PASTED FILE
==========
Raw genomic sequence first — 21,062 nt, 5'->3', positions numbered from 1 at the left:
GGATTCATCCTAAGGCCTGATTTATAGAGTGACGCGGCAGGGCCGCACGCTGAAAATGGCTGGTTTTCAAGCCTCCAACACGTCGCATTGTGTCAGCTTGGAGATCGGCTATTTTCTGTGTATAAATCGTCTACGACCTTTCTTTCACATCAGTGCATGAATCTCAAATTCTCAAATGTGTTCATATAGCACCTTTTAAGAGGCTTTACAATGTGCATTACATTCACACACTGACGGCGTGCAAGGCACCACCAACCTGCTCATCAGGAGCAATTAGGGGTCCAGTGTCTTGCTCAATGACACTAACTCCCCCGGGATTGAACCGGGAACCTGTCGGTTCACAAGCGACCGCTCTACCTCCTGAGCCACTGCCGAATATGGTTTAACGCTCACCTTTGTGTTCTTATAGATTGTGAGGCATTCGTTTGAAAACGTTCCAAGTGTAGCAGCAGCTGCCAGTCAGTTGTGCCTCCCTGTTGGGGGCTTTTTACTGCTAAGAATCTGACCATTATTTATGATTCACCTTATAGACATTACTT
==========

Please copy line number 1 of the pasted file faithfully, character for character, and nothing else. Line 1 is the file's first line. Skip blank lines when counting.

Raw genomic sequence first — 21,062 nt, 5'->3', positions numbered from 1 at the left: